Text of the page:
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‘Portrait of a Lady on Fire’ is instantly iconic queer cinema (review)

Last weekend’s Oscar ceremony was with rife with performative feminism and corporate self-flagellation, empty acts of atonement from the Academy to compensate for not nominating more films created by women. In one of the ceremony’s most obnoxious moments, Brie Larson, Gal Gadot and Sigourney Weaver, who have played superheroes on screen, were brought on stage to declare all women superheroes in a year when the Academy nominated none of them for directing Oscars, despite so many deserving the honor.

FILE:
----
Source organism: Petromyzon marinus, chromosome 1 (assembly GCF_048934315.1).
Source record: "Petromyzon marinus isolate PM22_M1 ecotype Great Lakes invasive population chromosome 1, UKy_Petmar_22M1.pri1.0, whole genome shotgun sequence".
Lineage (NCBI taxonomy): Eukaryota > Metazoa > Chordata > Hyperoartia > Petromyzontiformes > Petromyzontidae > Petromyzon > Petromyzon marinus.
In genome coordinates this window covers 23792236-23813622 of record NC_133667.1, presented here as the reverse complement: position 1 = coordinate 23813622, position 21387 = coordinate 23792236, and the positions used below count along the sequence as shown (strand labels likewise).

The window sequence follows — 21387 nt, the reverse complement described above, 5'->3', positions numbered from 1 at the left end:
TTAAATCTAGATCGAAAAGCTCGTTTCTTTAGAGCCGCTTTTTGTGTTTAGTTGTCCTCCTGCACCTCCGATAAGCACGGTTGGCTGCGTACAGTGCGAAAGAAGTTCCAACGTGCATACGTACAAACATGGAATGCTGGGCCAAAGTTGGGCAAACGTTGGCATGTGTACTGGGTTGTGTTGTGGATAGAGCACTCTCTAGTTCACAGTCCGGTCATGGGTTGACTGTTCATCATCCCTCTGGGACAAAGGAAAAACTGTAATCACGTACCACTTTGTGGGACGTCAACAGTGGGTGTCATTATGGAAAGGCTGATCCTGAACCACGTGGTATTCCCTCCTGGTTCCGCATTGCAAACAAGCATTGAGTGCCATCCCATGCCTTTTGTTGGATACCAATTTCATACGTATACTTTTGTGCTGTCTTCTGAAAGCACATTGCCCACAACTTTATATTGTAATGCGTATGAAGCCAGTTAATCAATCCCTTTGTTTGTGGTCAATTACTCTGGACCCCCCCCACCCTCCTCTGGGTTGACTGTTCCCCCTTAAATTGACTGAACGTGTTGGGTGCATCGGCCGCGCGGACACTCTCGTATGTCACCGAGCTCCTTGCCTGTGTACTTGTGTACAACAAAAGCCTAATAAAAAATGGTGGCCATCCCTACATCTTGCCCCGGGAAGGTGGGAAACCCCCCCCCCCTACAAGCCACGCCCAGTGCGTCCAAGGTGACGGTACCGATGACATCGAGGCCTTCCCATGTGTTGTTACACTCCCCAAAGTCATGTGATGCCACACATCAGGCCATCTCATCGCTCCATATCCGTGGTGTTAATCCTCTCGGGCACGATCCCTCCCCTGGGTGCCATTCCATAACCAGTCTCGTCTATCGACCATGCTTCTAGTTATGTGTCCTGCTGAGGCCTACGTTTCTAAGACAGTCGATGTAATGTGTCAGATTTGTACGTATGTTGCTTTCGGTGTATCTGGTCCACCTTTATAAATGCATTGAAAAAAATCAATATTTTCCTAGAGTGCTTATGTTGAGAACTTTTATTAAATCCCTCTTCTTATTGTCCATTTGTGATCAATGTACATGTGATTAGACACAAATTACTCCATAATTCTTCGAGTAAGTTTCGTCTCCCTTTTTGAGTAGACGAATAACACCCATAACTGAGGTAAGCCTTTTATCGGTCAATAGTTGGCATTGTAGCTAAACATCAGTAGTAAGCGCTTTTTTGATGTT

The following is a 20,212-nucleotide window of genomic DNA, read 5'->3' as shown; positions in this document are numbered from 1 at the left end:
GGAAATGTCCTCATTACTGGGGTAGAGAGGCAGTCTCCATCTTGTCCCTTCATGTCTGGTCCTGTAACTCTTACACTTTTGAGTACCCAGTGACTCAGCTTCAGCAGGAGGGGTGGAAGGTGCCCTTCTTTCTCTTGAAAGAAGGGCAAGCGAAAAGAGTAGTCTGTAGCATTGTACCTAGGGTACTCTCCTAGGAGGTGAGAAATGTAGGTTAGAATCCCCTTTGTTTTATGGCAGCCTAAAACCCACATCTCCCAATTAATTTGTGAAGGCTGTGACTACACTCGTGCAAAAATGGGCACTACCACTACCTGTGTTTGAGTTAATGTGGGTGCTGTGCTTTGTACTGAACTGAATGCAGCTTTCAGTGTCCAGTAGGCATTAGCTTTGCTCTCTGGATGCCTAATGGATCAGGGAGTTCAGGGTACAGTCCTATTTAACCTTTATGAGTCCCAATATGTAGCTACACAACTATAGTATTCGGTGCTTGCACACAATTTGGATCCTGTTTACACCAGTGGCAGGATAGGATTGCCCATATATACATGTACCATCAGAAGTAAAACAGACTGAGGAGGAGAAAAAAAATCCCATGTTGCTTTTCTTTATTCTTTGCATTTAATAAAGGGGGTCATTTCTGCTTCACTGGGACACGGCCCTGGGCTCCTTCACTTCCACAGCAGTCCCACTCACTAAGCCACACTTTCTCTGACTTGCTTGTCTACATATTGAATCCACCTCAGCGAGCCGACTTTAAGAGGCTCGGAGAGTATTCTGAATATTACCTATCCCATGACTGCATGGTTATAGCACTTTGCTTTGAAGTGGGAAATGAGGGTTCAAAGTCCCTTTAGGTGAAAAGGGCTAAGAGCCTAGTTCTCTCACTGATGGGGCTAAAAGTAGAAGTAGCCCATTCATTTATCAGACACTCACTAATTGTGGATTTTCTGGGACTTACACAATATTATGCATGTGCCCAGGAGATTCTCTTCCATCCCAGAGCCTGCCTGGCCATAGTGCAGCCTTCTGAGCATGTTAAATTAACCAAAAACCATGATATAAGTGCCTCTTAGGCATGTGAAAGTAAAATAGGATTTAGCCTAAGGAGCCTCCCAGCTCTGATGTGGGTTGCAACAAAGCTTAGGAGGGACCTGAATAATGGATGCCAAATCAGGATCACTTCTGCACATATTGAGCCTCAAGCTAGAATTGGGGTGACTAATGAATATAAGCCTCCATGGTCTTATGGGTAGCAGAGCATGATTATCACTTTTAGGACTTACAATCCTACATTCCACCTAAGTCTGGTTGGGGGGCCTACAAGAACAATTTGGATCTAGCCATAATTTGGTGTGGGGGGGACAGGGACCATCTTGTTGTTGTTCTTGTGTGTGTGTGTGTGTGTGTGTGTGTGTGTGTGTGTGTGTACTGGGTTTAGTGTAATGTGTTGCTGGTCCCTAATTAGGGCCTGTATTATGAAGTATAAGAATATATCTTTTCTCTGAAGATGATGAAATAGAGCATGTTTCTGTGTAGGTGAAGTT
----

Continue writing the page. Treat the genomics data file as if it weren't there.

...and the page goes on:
That’s relevant to French director Céline Sciamma’s “Portrait of a Lady on Fire” (★★★★★ out of five; rated R; in theaters Friday) for the obvious reason: Despite its brilliance and Cannes Film Festival win for best screenplay and nomination for the top prize, the Palme d’Or, “Portrait” wasn’t nominated for a single Oscar. But it’s also relevant to the substance of a film exploring the boundaries of female self-actualization – in love and art – in a world that erects so many boundaries around it.

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